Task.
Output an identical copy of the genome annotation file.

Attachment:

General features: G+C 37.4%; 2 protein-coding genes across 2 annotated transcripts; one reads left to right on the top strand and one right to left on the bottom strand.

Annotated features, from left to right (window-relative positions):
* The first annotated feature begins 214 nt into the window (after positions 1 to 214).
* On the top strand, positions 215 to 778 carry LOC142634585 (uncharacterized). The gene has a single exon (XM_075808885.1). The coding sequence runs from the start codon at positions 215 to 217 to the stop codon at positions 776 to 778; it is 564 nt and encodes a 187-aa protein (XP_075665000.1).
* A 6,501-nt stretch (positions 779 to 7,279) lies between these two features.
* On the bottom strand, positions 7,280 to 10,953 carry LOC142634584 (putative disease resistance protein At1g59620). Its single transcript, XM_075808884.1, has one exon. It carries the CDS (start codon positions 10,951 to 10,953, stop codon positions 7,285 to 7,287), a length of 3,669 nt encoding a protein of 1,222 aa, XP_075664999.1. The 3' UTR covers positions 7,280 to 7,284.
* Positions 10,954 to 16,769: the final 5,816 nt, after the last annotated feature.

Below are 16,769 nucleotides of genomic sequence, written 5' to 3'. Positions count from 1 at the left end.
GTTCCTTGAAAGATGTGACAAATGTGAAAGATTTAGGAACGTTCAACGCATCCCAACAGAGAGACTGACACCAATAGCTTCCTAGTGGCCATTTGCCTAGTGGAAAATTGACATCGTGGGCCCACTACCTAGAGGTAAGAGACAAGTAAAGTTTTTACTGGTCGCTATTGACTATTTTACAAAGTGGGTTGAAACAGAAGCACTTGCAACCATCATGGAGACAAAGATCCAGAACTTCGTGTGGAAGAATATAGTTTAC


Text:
General features: G+C 37.4%; 2 protein-coding genes across 2 annotated transcripts; one reads left to right on the top strand and one right to left on the bottom strand.

Annotated features, from left to right (window-relative positions):
* The first annotated feature begins 214 nt into the window (after positions 1 to 214).
* On the top strand, positions 215 to 778 carry LOC142634585 (uncharacterized). The gene has a single exon (XM_075808885.1). The coding sequence runs from the start codon at positions 215 to 217 to the stop codon at positions 776 to 778; it is 564 nt and encodes a 187-aa protein (XP_075665000.1).
* A 6,501-nt stretch (positions 779 to 7,279) lies between these two features.
* On the bottom strand, positions 7,280 to 10,953 carry LOC142634584 (putative disease resistance protein At1g59620). Its single transcript, XM_075808884.1, has one exon. It carries the CDS (start codon positions 10,951 to 10,953, stop codon positions 7,285 to 7,287), a length of 3,669 nt encoding a protein of 1,222 aa, XP_075664999.1. The 3' UTR covers positions 7,280 to 7,284.
* Positions 10,954 to 16,769: the final 5,816 nt, after the last annotated feature.

Below are 16,769 nucleotides of genomic sequence, written 5' to 3'. Positions count from 1 at the left end.
GTTCCTTGAAAGATGTGACAAATGTGAAAGATTTAGGAACGTTCAACGCATCCCAACAGAGAGACTGACACCAATAGCTTCCTAGTGGCCATTTGCCTAGTGGAAAATTGACATCGTGGGCCCACTACCTAGAGGTAAGAGACAAGTAAAGTTTTTACTGGTCGCTATTGACTATTTTACAAAGTGGGTTGAAACAGAAGCACTTGCAACCATCATGGAGACAAAGATCCAGAACTTCGTGTGGAAGAATATAGTTTAC